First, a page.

SIMON CROSBY: The single-server notion of virtualization—server consolidation—is very well established and basically free. It will be part of every server, an emergent property of Moore's Law, and multiple vendors will give it to you.
The orchestrated assignment of resources across the boundaries of multiple servers or even multiple different resources is a major problem and I don't think we really have begun to understand it as yet.
TOM BISHOP: Regarding vendor lock-in, I think there is a body of experience, certainly in the companies I speak to, that says the heck with vendor lock-in. If my chance of getting a solution I can live with is better if I limit myself to a single vendor, I'm prepared to accept that trade-off.
GUSTAV: If you have a relatively small number of servers, there is no problem that you have that virtualization can't solve. However, there will be new things that you may choose to spend money on that in the past were not a problem, such as doing live migration between servers. But if you just want to run a shop that has up to around 20 servers, unless you're doing something really weird, you should do it. It is easy and readily available from any of the major vendors. This addresses the relatively easy problem of "Can I put three things on one server?"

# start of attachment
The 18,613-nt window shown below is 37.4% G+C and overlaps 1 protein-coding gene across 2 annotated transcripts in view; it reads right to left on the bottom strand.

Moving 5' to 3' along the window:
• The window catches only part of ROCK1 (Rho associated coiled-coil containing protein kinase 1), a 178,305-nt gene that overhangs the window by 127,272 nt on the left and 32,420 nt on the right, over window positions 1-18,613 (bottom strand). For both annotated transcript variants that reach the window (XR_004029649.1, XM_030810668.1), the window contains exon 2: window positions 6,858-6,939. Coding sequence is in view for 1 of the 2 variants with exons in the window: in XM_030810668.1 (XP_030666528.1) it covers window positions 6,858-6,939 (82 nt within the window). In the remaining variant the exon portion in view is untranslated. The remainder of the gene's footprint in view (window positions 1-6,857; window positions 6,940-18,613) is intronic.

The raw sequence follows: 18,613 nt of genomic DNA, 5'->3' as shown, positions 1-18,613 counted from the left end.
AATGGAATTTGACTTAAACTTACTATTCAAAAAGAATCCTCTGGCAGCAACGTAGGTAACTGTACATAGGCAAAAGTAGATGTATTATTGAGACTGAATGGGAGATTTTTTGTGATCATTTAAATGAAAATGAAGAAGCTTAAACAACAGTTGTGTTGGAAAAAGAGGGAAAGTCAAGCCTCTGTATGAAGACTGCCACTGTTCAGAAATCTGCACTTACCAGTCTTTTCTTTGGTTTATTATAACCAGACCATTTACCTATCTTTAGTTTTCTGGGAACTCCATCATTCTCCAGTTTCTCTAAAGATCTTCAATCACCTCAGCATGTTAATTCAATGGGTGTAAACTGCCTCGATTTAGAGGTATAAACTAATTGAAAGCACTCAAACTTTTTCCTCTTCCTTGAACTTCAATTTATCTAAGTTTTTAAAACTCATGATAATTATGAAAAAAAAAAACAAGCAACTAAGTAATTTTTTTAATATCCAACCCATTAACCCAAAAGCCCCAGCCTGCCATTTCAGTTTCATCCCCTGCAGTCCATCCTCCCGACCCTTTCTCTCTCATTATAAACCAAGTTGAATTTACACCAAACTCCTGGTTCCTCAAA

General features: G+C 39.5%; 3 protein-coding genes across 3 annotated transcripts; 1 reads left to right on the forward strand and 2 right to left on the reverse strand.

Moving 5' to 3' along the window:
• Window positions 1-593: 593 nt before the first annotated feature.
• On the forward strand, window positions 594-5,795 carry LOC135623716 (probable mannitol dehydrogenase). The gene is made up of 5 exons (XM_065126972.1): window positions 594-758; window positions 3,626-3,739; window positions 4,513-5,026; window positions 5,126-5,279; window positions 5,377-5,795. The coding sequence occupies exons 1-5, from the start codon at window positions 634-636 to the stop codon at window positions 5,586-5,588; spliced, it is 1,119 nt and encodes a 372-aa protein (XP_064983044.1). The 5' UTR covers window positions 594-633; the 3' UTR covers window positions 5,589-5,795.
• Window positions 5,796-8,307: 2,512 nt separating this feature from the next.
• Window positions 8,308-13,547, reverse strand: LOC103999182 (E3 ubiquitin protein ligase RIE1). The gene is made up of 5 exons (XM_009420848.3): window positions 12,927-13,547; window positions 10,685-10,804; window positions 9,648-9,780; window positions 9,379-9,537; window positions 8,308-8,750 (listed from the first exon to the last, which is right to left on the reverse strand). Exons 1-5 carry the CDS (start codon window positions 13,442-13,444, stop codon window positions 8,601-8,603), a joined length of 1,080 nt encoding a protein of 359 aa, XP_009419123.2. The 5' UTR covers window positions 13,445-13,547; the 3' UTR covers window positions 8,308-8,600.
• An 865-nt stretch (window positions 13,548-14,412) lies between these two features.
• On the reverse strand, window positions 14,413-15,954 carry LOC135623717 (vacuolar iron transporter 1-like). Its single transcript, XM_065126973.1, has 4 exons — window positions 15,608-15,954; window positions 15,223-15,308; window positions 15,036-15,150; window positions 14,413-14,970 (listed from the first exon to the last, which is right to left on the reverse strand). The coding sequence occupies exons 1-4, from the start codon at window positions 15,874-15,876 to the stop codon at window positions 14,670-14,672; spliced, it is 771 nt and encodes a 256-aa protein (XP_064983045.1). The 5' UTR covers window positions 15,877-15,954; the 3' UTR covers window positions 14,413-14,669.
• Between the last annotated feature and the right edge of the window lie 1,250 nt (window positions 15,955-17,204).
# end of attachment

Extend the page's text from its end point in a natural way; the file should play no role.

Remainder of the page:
If you then realize you have new problems, meaning "Now that I have three things on one server, I want that server to be more available or I want to migrate stuff if that server fails," this is a level of sophistication that the market is only beginning to address. Different vendors have different definitions.
SIMON CROSBY: Once you achieve basic virtualization, the next big issue is increasing overall availability. If I can get higher availability for some key workloads, that transforms the business.
STEVE HERROD: I agree. In fact, we currently have a large number of customers that buy one VM per box first and foremost for availability and second for provisioning.